VietNam firms struggle as China lockdowns disrupt supply chains

HCM CITY — Vietnamese businesses are finding it difficult to cope with supply chain breakages as a result of China enforcing strict COVID-19 lockdown policies to curb recent outbreaks.

This has significantly affected raw material supply and exports because China usually supplies a large quantity of materials used by many industries in Việt Nam for production.

Since China has placed many factories and seaports under lockdowns, the import of components needed for automobile production and assembly is being delayed by around a month, according to the Việt Nam Automobile Manufacturers’ Association (VAMA).

Other industries like textiles and garments and electronics manufacturing are facing similar problems.

This is not just slowing production, some companies are also unable to finish their export orders.

Agriculture produce exports to China, one of the biggest buyers of Việt Nam’s produce, has also been severely affected because the neighbouring country has tightened customs checks and procedures.

Export containers are getting stuck at entry points for weeks, and some are even turned back.

The exports of vegetables and fruits to China in the first quarter of the year has dropped by 25 per cent year-on-year.

Coping strategies

Long An Province’s CASS Fruits and Vegetables Preservation Co., Ltd., has been providing nitrogen pumping service for cold containers to preserve fresh produce longer, helping businesses keep their products fresh until they can be successfully exported.

Quách Thị Lệ Chân, director of the company, said that while this technology had only been provided for cold storage until now, it is also being used during goods transportation. The company is also charging less for its service to help businesses, she said.

The Thanh Bình Co-operative Group in Đồng Nai Province, which specialises in banana products, has seen exports to China drop in the first few months of the year, but its farmer members are spreading out their harvests to sell throughout the year, so their produce is not all stuck in one place.

Lý Minh Hùng, director of the group, said that they were also focusing on producing a wide variety of processed products such as dried bananas or banana fibre for making garments, which boosts their income.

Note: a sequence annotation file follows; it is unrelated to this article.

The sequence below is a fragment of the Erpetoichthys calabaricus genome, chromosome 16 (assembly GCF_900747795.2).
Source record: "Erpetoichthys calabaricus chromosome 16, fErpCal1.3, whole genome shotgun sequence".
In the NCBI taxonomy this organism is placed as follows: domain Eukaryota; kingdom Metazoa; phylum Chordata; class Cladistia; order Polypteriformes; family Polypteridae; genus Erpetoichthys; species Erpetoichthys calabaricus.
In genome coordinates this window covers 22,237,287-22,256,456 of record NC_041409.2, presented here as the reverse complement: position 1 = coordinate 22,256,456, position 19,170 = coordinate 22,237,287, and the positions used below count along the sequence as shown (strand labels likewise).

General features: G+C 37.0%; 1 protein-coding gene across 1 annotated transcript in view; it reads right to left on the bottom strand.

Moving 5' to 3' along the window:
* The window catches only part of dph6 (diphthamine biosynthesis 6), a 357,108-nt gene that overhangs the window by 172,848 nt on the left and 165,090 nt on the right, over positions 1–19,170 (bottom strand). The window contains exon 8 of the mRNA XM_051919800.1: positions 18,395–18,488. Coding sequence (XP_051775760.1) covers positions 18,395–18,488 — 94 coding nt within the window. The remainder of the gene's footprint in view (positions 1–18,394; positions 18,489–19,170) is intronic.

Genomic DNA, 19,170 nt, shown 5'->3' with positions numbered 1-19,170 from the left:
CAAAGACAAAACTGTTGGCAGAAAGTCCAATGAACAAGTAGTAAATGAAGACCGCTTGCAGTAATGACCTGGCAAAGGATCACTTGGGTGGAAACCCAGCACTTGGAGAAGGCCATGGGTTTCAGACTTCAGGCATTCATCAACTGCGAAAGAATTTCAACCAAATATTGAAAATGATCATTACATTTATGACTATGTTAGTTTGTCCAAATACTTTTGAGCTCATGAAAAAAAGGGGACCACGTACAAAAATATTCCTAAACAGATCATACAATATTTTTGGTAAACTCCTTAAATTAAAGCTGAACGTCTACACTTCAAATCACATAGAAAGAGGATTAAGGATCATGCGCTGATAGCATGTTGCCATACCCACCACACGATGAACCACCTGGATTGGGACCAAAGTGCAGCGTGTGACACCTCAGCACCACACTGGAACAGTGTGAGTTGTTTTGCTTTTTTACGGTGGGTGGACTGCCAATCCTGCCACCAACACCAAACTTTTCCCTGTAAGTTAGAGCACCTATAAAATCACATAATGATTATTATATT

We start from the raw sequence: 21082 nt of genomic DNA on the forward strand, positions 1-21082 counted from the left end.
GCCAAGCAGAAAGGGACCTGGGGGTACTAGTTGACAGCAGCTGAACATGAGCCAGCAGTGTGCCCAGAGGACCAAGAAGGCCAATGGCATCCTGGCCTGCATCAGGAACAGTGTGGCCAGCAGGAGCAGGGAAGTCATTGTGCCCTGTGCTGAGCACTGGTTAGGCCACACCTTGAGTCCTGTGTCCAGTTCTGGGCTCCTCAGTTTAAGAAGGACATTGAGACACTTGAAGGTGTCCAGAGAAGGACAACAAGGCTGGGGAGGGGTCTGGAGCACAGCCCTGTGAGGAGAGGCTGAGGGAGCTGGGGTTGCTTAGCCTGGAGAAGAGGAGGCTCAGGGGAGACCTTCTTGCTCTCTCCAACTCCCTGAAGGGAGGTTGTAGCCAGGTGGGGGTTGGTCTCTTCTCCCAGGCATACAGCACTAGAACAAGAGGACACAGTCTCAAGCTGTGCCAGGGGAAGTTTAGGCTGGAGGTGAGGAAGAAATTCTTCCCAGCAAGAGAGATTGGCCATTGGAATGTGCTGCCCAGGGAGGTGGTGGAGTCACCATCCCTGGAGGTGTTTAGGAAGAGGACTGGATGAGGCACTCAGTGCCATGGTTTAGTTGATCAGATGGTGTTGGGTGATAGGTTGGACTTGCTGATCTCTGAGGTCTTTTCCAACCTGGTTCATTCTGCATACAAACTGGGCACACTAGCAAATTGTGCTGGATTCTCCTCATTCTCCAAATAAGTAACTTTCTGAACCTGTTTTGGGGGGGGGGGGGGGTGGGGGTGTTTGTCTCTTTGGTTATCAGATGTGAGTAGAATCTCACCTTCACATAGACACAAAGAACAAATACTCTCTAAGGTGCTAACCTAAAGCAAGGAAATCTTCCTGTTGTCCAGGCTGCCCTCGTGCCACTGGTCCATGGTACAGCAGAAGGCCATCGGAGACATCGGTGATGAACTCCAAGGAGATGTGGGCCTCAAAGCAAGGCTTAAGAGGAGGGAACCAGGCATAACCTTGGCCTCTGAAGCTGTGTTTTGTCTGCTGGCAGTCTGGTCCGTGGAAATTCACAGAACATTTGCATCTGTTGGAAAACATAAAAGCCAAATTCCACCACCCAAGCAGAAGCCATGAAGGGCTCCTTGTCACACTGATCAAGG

A Mekong Delta seafood company’s representative told the Người Lao Động (Labourers) newspaper that while they used to export plenty of shark catfish to China, they have cut back, and only sells them to a few close customers. Instead, the firm has diversified its export markets and is not affected much by China’s recent COVID restrictions.

According to the HCM City Leather and Footwear Association, some firms unable to import raw material imports by sea have procured some via border trade, but in limited quantities for higher prices.

Nguyễn Chí Trung, chairman of the Gia Định Footwear Corporation, said that businesses need to identify domestic suppliers of raw materials to replace imported ones, and avoid taking orders that require high quality materials.

Textile and garment businesses have been focusing on sourcing materials domestically since last year’s COVID outbreak, but they have not been able to satisfy much of their material demand and continue to rely on imports.

Trần Như Tùng, deputy chairman of the Việt Nam Textile and Garment Association said that businesses should look into sourcing materials from South Korea, Taiwan (China) or Vietnamese firms, and they will have to accept paying higher prices.

“Domestic supply chains are important, not just for protecting businesses against disruption in the international market, but also to get tax benefits when exporting to countries having trade agreements with Việt Nam.”

Car makers need to reorganise production and avoid relying too much on any particular market for their component imports, the VAMA has advised.


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